This week I would simply like to share the fact that again I have asked Nassau County Comptroller George Maragos to appear before the body meant to provide oversight over your tax dollars, the Nassau County Legislature. Many have hoped you forgot about Superstorm Sandy cleanup work done at your expense which directed $70 million to County Executive Mangano’s campaign contributors. I handed this letter to each legislator – on the record - at Monday’s public session:
Embracing diversity is an American value, and one that I have always cherished. I am the product of grandparents who fled Russia due to persecution and found an accepting home here in America. I have spent my life honoring their memory by fighting against hatred, bigotry and persecution. When I heard of the vitriol being directed toward Ms. Davuluri, I felt compelled to respond.
I join with the voices of the many Americans who have cried out against these hateful remarks. And I will continue to work in Congress to fight against hatred.
Your “Raise The Age” story pointed out that 74.4 percent of crimes that 16-and-17-year-olds are arrested for are only “minor” misdemeanors. Of course, that means that 25.6 percent are felonies, including burglaries, robberies, muggings, assaults, molestations, rapes, torture and murders. Yet District Attorney Kathleen Rice is against arresting, prosecuting and punishing 16- and 17-year-olds as adults for these horrible crimes “Regardless of the offense.” Similarly, Assemblyman Charles Lavine feels that “children should be treated as children regardless of the crime” they chose to commit.
However, I consider the crime committed (and its victim) much more important than the age of the perpetrator. Presumably, Rice and Lavine would both object to treating the following “youths” as adults: The two 16-year-olds who recently beat an 88-year-old World War ll hero to death; the trio of 15-, 16-, and 17-year-olds who recently shot a visiting Australian baseball player to death because they were “bored;” and the 8-year-old who recently shot his 90-year-old babysitter to death. These were not the acts of “innocent children.”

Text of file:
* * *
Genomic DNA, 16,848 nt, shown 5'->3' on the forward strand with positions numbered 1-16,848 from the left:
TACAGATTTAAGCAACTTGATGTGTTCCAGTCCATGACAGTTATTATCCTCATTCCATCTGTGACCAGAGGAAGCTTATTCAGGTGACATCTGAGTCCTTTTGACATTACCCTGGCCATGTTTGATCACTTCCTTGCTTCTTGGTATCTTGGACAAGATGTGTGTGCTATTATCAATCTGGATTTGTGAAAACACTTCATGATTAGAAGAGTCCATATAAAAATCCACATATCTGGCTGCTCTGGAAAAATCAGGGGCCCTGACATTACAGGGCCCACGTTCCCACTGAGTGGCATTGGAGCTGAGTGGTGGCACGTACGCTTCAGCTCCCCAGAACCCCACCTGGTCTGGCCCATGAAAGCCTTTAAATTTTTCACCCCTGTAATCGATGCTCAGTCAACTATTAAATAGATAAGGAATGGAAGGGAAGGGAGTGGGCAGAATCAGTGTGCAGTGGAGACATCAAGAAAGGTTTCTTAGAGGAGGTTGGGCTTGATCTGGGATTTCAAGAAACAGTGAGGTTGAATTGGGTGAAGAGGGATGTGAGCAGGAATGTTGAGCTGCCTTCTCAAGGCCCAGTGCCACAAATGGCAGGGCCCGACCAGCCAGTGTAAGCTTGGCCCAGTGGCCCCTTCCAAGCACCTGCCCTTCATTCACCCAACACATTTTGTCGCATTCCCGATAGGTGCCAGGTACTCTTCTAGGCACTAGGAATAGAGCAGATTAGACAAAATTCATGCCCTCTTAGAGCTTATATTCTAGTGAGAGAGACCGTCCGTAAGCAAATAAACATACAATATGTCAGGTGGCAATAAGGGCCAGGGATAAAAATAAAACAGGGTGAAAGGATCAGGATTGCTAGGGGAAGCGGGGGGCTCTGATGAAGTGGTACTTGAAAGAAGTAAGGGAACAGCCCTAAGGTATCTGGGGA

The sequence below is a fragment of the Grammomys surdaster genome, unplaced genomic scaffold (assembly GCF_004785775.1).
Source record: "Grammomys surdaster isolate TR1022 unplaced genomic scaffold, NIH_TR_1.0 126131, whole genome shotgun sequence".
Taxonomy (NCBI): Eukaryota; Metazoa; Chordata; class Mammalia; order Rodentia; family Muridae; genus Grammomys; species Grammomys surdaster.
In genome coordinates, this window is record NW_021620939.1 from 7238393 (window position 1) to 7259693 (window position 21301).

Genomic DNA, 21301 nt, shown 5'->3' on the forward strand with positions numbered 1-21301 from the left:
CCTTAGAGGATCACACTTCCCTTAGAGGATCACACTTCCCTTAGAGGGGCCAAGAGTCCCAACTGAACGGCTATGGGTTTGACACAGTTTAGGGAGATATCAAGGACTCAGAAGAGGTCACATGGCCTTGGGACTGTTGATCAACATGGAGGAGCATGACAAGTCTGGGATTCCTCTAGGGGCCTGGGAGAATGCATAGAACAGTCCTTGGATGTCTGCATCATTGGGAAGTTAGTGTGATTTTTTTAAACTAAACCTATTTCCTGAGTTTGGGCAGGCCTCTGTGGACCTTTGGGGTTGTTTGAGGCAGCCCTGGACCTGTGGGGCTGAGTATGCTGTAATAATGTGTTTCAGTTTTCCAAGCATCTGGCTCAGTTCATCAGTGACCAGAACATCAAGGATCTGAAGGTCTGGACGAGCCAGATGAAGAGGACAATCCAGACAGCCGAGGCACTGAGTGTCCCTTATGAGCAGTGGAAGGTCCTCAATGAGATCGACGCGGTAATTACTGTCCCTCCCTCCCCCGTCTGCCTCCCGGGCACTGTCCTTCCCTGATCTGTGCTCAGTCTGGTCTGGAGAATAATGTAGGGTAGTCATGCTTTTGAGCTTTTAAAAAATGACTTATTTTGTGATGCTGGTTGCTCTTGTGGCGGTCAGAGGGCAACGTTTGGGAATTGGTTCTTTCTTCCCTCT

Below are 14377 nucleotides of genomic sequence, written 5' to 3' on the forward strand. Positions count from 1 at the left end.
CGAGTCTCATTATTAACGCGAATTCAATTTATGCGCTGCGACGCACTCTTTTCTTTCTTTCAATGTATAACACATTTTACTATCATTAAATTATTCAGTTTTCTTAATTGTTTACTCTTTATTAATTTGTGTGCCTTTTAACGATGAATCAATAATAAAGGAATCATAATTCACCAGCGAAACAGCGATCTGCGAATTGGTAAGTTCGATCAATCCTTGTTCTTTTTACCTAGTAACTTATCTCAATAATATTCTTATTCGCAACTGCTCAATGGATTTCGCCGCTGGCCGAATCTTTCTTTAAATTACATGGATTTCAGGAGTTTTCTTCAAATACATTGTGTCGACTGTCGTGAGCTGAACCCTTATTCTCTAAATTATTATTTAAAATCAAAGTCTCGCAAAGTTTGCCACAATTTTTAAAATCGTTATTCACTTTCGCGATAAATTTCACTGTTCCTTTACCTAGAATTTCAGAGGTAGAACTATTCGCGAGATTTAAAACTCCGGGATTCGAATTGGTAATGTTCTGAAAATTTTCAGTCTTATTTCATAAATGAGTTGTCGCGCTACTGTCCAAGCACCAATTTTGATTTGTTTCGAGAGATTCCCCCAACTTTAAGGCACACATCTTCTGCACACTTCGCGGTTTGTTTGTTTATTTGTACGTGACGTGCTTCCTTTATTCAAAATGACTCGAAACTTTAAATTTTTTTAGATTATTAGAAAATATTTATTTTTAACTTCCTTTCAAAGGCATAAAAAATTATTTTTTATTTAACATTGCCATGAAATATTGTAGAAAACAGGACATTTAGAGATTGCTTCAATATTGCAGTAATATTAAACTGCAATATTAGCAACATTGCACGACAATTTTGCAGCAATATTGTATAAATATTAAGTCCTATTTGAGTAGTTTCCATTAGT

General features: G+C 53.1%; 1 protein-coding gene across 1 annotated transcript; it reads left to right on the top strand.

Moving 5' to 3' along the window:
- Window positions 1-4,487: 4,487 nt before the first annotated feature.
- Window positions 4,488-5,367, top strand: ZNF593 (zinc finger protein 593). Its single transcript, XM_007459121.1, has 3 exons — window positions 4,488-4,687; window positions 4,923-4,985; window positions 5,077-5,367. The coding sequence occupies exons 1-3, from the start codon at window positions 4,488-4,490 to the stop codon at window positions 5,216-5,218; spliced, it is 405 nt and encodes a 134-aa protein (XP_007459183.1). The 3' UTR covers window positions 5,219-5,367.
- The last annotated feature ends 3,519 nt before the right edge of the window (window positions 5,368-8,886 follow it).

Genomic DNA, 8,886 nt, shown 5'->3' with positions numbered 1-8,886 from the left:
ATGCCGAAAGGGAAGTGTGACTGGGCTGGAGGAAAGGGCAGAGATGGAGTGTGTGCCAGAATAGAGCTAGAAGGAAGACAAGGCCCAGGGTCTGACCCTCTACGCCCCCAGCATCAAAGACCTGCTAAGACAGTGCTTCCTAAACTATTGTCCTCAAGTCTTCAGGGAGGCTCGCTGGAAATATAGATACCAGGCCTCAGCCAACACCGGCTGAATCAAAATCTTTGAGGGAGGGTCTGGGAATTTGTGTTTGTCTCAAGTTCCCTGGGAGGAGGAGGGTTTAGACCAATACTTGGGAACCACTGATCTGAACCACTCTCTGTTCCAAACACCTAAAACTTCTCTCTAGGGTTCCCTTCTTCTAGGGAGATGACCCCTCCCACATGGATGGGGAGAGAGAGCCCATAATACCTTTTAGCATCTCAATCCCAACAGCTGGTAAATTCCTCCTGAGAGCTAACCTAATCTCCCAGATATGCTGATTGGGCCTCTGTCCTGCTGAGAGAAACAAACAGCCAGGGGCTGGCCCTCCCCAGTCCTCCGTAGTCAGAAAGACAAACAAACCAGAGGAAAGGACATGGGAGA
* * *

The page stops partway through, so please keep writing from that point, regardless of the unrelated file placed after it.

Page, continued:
I have been a member of the Nassau Legislature since its inception. Back in the Gulotta days when Nassau was nearly bankrupt and a step above junk bond status, I became Presiding Officer and, in that capacity, went to Albany and pleaded for the creation of an oversight board to save Nassau. NIFA was formed three months later and Ron Stack has been a member of this board since the beginning. He is an expert in the field of municipal finance and has served this board with nothing but dignity and professionalism.
I work in education. John Owens’ article “They’re Drowning Our Kids In Snake Oil” (Sept. 18-24 edition) was very interesting, as are so many that are being written now. Obviously, members of the New York State Board of Regents are reading none of them.
One thing that some journalist should look into is the ever-present name of Pearson that appears on everything Common Core, including testing materials, preparatory materials, texts, etc. Sometimes it feels like this publisher is writing the New York State curriculum. Why? And who is cashing in? Not the students...
Pearson is a London-based publishing conglomerate that is the leading provider of test materials in the U.S. Last spring, the company made headlines when tests it prepared for the New York State Education Department under a $32-million contract were found to contain more than 30 errors. The state agreed not to score those questions, and continues a close relationship with Pearson.